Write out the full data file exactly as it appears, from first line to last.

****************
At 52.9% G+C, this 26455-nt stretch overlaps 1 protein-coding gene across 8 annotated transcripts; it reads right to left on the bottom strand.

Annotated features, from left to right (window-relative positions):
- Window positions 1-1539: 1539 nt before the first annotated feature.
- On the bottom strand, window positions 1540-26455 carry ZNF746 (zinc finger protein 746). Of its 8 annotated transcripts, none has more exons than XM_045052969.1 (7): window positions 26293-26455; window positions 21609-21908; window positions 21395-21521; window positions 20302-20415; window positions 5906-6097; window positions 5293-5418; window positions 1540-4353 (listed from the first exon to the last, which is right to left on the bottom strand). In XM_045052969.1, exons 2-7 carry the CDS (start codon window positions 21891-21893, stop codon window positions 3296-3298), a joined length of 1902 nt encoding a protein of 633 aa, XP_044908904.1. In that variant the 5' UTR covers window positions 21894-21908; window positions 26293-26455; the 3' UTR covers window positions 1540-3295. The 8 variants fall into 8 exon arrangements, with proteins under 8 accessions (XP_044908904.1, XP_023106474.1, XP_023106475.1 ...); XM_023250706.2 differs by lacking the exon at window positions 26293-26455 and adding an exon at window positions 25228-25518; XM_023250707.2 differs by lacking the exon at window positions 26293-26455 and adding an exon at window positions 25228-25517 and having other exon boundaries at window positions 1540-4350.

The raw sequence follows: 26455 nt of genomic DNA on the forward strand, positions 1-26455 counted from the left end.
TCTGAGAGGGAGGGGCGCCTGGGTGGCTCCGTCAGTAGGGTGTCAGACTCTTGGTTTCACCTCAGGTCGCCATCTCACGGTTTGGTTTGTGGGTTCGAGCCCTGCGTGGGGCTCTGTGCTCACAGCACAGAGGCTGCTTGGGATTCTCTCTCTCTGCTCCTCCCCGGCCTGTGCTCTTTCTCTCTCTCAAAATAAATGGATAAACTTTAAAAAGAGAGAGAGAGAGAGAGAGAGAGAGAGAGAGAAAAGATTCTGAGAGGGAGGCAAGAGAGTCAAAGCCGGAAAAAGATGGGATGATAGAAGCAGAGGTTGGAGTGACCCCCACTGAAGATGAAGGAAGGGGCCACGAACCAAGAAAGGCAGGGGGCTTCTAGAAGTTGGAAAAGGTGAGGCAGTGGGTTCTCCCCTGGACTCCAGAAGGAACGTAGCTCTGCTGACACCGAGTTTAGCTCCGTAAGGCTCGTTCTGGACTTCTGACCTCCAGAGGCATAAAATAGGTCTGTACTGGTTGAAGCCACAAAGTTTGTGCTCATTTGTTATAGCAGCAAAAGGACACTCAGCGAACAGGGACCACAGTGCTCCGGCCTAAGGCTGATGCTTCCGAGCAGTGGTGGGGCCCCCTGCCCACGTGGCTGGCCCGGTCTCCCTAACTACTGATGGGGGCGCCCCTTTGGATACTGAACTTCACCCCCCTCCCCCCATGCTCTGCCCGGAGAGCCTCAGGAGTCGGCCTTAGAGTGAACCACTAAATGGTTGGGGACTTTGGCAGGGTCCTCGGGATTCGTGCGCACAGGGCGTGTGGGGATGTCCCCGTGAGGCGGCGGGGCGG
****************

At 52.9% G+C, this 26455-nt stretch overlaps 1 protein-coding gene across 8 annotated transcripts; it reads right to left on the bottom strand.

Annotated features, from left to right (window-relative positions):
- Window positions 1-1539: 1539 nt before the first annotated feature.
- On the bottom strand, window positions 1540-26455 carry ZNF746 (zinc finger protein 746). Of its 8 annotated transcripts, none has more exons than XM_045052969.1 (7): window positions 26293-26455; window positions 21609-21908; window positions 21395-21521; window positions 20302-20415; window positions 5906-6097; window positions 5293-5418; window positions 1540-4353 (listed from the first exon to the last, which is right to left on the bottom strand). In XM_045052969.1, exons 2-7 carry the CDS (start codon window positions 21891-21893, stop codon window positions 3296-3298), a joined length of 1902 nt encoding a protein of 633 aa, XP_044908904.1. In that variant the 5' UTR covers window positions 21894-21908; window positions 26293-26455; the 3' UTR covers window positions 1540-3295. The 8 variants fall into 8 exon arrangements, with proteins under 8 accessions (XP_044908904.1, XP_023106474.1, XP_023106475.1 ...); XM_023250706.2 differs by lacking the exon at window positions 26293-26455 and adding an exon at window positions 25228-25518; XM_023250707.2 differs by lacking the exon at window positions 26293-26455 and adding an exon at window positions 25228-25517 and having other exon boundaries at window positions 1540-4350.

The raw sequence follows: 26455 nt of genomic DNA on the forward strand, positions 1-26455 counted from the left end.
TCTGAGAGGGAGGGGCGCCTGGGTGGCTCCGTCAGTAGGGTGTCAGACTCTTGGTTTCACCTCAGGTCGCCATCTCACGGTTTGGTTTGTGGGTTCGAGCCCTGCGTGGGGCTCTGTGCTCACAGCACAGAGGCTGCTTGGGATTCTCTCTCTCTGCTCCTCCCCGGCCTGTGCTCTTTCTCTCTCTCAAAATAAATGGATAAACTTTAAAAAGAGAGAGAGAGAGAGAGAGAGAGAGAGAGAGAAAAGATTCTGAGAGGGAGGCAAGAGAGTCAAAGCCGGAAAAAGATGGGATGATAGAAGCAGAGGTTGGAGTGACCCCCACTGAAGATGAAGGAAGGGGCCACGAACCAAGAAAGGCAGGGGGCTTCTAGAAGTTGGAAAAGGTGAGGCAGTGGGTTCTCCCCTGGACTCCAGAAGGAACGTAGCTCTGCTGACACCGAGTTTAGCTCCGTAAGGCTCGTTCTGGACTTCTGACCTCCAGAGGCATAAAATAGGTCTGTACTGGTTGAAGCCACAAAGTTTGTGCTCATTTGTTATAGCAGCAAAAGGACACTCAGCGAACAGGGACCACAGTGCTCCGGCCTAAGGCTGATGCTTCCGAGCAGTGGTGGGGCCCCCTGCCCACGTGGCTGGCCCGGTCTCCCTAACTACTGATGGGGGCGCCCCTTTGGATACTGAACTTCACCCCCCTCCCCCCATGCTCTGCCCGGAGAGCCTCAGGAGTCGGCCTTAGAGTGAACCACTAAATGGTTGGGGACTTTGGCAGGGTCCTCGGGATTCGTGCGCACAGGGCGTGTGGGGATGTCCCCGTGAGGCGGCGGGGCGG